I’ve been very mum on this blog for a while now, and that’s mostly because I’ve been trying to figure out my future plans and sadly, not because I’ve been living it up here in snowy, cold cold cold Seoul. You’ve probably heard that yesterday was the coldest day thus far (-16 C) this winter, but that wasn’t the main reason why I never left my apartment yesterday.
The countdown to the end of this amazing journey is 8 weeks. I’ve got to begin packing up stuff I can ship out early, catalogue the things I want to sell/give away, look for jobs either in San Diego or New York (preferably both) and then begin that heartbreaking task of saying goodbye to everyone I know and hold dear here in Korea.
On the one hand, I can’t wait for these 8 weeks to pass by so I can get back home, to what I’m now constantly referring to as my “real life”—whatever that means, and on the other hand, I feel like 8 weeks isn’t enough time for me to put Korea behind me—whatever that means.
For now, I’ve got a few more days of vacation before heading back to work for the last 6 week stretch. If jobs don’t pan out the way I want, then I’m off to Thailand and Cambodia after my contract ends, which isn’t a bad deal either :)
The end of the year brought the necessary nostalgia and account of both victories and defeats over the past year. I’d like to say that I accomplished the 4 resolutions I made at the beginning of 2012:
And to a certain degree I’ve both accomplished and failed at all of them. I am better at Korean than I was last year, but basically gave up studying during the last 6 months. I am involved in a volunteer organization & have raised money for lots of causes over the year, but I’ve not really volunteered a lot of my personal time or talents. I did risk at something—but to call it “love” is not something that I’m quite comfortable saying. I did travel a lot this past year, but only within Korea and not at all to other Asian/SE Asian countries the way I had hoped.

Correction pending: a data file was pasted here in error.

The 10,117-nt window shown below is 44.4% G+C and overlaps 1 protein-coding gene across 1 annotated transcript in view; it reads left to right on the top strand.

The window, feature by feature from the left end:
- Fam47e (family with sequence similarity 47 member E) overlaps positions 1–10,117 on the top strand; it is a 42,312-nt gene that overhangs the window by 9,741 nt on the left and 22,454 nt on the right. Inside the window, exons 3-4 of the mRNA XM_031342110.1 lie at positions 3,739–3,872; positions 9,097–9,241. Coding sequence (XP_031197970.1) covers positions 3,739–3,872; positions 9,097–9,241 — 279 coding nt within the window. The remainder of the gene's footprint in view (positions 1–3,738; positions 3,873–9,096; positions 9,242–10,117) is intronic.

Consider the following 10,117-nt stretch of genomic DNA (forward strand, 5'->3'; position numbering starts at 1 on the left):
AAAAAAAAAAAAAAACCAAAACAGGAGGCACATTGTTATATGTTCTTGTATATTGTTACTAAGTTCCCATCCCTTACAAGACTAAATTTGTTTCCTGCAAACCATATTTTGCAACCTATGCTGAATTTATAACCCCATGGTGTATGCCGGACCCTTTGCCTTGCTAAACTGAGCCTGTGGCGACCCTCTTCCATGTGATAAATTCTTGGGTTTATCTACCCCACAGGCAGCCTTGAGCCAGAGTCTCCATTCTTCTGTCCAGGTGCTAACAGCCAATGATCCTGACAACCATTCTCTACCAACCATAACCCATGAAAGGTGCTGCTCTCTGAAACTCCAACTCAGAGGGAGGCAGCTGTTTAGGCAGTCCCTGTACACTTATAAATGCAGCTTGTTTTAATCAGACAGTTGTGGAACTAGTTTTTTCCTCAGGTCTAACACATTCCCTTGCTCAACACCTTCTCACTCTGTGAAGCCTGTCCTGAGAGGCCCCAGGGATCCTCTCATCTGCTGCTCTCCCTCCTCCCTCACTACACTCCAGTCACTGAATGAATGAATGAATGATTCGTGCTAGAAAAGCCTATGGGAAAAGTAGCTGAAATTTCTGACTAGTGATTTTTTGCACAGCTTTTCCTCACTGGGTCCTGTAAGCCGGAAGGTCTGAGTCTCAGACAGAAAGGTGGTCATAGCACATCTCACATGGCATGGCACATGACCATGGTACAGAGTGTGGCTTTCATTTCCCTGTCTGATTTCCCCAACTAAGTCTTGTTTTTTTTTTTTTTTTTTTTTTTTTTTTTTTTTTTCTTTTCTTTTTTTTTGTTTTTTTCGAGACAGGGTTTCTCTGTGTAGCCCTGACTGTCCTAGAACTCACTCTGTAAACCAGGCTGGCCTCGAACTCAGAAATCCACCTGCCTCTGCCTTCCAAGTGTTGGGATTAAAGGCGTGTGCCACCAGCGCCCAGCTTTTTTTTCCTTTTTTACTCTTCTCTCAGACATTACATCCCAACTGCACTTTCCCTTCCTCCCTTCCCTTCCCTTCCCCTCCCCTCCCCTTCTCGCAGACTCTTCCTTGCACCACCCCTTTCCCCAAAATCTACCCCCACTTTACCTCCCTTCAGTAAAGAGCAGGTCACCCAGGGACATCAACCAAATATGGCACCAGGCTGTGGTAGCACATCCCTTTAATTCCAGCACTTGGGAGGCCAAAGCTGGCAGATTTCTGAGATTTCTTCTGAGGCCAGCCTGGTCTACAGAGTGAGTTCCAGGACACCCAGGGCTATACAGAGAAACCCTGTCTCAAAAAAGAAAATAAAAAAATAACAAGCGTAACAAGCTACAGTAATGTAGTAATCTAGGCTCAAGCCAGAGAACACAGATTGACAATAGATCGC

When I look at those 4 resolutions, I don’t feel quite the sense of victory as I had imagined I would if I accomplished them. But more than that, I think new years resolutions overshadows all the little short-term resolutions that I did accomplish this past year. Running 5 races this year. Getting back into writing. Translating in latin. Reading academically. Making new friends & solidifying old ones.
So, I’m not going to make any resolutions this year. Not that I don’t have long term goals, but I think putting pressure on them as resolutions never leaves them simply as the achieved goals they are.
That said, I do believe in having goals & looking ahead. My long-term goals are simple:
And that’s it! :) And just out of curiosity, did anyone fulfill all their resolutions from 2012? And what resolutions did you make, if any, for 2013?
I just slept 10 hours straight. oops.
I was supposed to come home, pick up some clothes to take to the dry cleaners, get my bangs trimmed, and eat dinner. THEN maybe call it an early night (I didn’t sleep at ALL on the plane, was too busy watching every single in-flight movie don’t you know).
I knocked out around 6pm, not even unpacked.
So now its an ungodly hour of the day, and I’m wide awake. I didn’t think I was at all jet-lagged, and I still think I wasn’t, but I was pretty much awake ALL weekend and if that’s not cause for a 10 hour coma, I don’t know what is.
Being in America was strange. I had a bit of reverse culture shock the first time I went back, with all the bowing I was doing and the two handed everything I was also doing, but this time it was more of a mental confusion.
For example, I flew in LA and was hanging out waiting for my connecting flight to take me to SD, when I see this little asian kid talking to his mom in English. My first reaction was “OMG! This little kid’s english is so good! I wonder why…” and then I stopped and mentally slapped myself. This is America and he’s probably been speaking English since he learned how to speak. I’m an idiot.